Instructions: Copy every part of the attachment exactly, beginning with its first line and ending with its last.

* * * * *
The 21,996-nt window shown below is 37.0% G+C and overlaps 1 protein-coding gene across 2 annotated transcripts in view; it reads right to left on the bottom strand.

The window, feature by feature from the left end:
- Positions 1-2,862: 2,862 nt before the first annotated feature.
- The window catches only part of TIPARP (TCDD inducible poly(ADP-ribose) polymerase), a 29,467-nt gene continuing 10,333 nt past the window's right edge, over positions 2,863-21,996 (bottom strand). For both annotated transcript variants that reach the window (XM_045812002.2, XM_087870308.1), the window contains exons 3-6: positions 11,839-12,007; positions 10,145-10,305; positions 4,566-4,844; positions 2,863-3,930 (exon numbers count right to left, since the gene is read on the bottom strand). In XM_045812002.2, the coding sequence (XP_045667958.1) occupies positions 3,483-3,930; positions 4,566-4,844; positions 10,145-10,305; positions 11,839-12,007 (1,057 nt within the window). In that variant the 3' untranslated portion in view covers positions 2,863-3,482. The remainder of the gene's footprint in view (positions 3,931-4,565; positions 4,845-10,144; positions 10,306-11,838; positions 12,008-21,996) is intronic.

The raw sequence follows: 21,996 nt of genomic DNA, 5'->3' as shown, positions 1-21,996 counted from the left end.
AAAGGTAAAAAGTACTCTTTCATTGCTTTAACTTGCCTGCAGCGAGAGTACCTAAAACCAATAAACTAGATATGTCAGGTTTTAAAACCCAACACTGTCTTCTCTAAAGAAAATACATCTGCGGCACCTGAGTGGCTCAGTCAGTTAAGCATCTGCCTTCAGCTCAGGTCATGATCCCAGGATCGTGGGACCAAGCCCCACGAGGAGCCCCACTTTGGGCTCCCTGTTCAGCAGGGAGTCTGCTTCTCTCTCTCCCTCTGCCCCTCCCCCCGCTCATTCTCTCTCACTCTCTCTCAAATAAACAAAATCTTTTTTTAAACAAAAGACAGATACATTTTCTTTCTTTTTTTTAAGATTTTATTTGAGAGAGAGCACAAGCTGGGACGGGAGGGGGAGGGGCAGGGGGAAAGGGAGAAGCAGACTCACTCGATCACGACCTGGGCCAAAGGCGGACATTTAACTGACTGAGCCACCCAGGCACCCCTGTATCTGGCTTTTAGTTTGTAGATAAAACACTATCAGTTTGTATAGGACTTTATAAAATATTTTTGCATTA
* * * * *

The 21,996-nt window shown below is 37.0% G+C and overlaps 1 protein-coding gene across 2 annotated transcripts in view; it reads right to left on the bottom strand.

The window, feature by feature from the left end:
- Positions 1-2,862: 2,862 nt before the first annotated feature.
- The window catches only part of TIPARP (TCDD inducible poly(ADP-ribose) polymerase), a 29,467-nt gene continuing 10,333 nt past the window's right edge, over positions 2,863-21,996 (bottom strand). For both annotated transcript variants that reach the window (XM_045812002.2, XM_087870308.1), the window contains exons 3-6: positions 11,839-12,007; positions 10,145-10,305; positions 4,566-4,844; positions 2,863-3,930 (exon numbers count right to left, since the gene is read on the bottom strand). In XM_045812002.2, the coding sequence (XP_045667958.1) occupies positions 3,483-3,930; positions 4,566-4,844; positions 10,145-10,305; positions 11,839-12,007 (1,057 nt within the window). In that variant the 3' untranslated portion in view covers positions 2,863-3,482. The remainder of the gene's footprint in view (positions 3,931-4,565; positions 4,845-10,144; positions 10,306-11,838; positions 12,008-21,996) is intronic.

The raw sequence follows: 21,996 nt of genomic DNA, 5'->3' as shown, positions 1-21,996 counted from the left end.
AAAGGTAAAAAGTACTCTTTCATTGCTTTAACTTGCCTGCAGCGAGAGTACCTAAAACCAATAAACTAGATATGTCAGGTTTTAAAACCCAACACTGTCTTCTCTAAAGAAAATACATCTGCGGCACCTGAGTGGCTCAGTCAGTTAAGCATCTGCCTTCAGCTCAGGTCATGATCCCAGGATCGTGGGACCAAGCCCCACGAGGAGCCCCACTTTGGGCTCCCTGTTCAGCAGGGAGTCTGCTTCTCTCTCTCCCTCTGCCCCTCCCCCCGCTCATTCTCTCTCACTCTCTCTCAAATAAACAAAATCTTTTTTTAAACAAAAGACAGATACATTTTCTTTCTTTTTTTTAAGATTTTATTTGAGAGAGAGCACAAGCTGGGACGGGAGGGGGAGGGGCAGGGGGAAAGGGAGAAGCAGACTCACTCGATCACGACCTGGGCCAAAGGCGGACATTTAACTGACTGAGCCACCCAGGCACCCCTGTATCTGGCTTTTAGTTTGTAGATAAAACACTATCAGTTTGTATAGGACTTTATAAAATATTTTTGCATTA